“Sending Messages to a Machine”

This article was extremely qualitative, describing a case study of one professor in particular (with references to a couple others who were not the “highlight”).  It was interesting, however, to read this discussion of online teaching as “the ultimate disorienting dilemma in higher education (Campbell-Gibson, 2000)” (p. 89).

The featured professor is referred to by the pseudonym “Seb.”  He is a professor who sees himself as “The Performer.” As McShane explains, “In Seb’s view, physical proximity in teaching and learning is natural, normal and real; online teaching is mechanical, text-based, and emotionless” (p. 93). The “fidelity” which Graham describes as one of four dimensions in face-to-face versus distributed learning environments, is critical for Seb, for whom “the physicality–indeed the sensuality–of face-to-face teaching” (p. 94) is important.

In addition to teaching “local” students face-to-face, Seb also teaches distance students.  He wrote:

[before we meet f2f]…they could be sending telegrams to the Queen, almost, y’know?…It’s almost as if you’re an entity but you’re not necessarily human like they are; I mean they could be just sending messages to a machine. (p. 94)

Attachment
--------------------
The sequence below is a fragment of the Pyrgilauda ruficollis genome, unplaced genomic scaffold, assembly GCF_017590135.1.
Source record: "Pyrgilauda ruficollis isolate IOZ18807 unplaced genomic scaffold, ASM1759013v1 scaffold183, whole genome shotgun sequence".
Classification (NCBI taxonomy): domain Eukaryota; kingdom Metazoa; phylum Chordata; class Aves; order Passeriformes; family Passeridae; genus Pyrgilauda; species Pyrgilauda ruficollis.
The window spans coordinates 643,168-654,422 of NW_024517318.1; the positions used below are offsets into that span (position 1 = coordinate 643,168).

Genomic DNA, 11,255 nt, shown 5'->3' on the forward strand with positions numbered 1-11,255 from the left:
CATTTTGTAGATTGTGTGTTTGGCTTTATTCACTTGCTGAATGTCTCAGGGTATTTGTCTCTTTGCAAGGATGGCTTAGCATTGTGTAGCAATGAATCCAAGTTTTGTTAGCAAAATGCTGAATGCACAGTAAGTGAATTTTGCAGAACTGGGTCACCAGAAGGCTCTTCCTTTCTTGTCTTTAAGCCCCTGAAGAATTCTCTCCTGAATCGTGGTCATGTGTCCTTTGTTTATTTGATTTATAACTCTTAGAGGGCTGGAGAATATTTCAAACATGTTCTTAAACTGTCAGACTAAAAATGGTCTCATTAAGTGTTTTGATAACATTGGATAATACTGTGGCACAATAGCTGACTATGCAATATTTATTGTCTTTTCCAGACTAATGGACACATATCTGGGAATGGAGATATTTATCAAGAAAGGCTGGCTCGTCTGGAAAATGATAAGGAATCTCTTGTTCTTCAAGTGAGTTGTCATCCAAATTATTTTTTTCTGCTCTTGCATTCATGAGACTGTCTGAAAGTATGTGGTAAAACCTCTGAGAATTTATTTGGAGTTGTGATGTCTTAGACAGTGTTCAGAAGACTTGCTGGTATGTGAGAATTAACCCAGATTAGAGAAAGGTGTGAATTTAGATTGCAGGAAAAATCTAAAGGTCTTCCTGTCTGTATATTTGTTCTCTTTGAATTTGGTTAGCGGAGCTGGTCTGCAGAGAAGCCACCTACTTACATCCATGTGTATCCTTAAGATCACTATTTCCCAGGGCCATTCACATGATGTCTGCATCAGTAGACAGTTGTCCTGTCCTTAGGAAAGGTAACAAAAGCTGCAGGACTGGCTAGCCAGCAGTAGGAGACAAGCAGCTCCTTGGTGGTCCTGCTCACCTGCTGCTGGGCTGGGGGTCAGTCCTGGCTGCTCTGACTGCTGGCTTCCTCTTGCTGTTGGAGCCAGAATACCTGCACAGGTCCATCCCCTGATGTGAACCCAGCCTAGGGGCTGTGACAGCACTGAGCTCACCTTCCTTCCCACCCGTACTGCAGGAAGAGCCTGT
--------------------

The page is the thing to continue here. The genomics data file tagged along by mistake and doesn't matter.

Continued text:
This article references Dreyfus (2001), which I have downloaded to read.  Here is McShane’s description of Dreyfus’s argument:

Dreyfus (2001) has drawn attention to the spontaneity and risk involved in physical proximity. Like Seb, he privileges face-to-face learning, arguing that learning as expertise is best developed with a teacher and best acquired in proximate contexts where teachers and students speak, share moods and take risks – including the risk of being challenged, asked a question, being ‘put on the spot’ … (p. 95)

It is interesting that Dreyfus apparently argues that “learning as expertise is best developed with a teacher and best acquired in proximate contexts.”  This is similar to our thoughts, though I would say “learning as becoming is best developed with a teacher and best acquired in proximate contexts.”  I would guess that “learning as expertise” is more about knowledge and skills than about becoming.


McShane, K. (2006). ‘Sending Messages to a Machine’: articulating ethe-real selves in blended teaching (and learning). E-Learning and Digital Media, 3(1): 88–99. http://www.wwwords.co.uk/pdf/validate.asp?j=elea&vol=3&issue=1&year=2006&article=9_McShane_ELEA_3_1_web.


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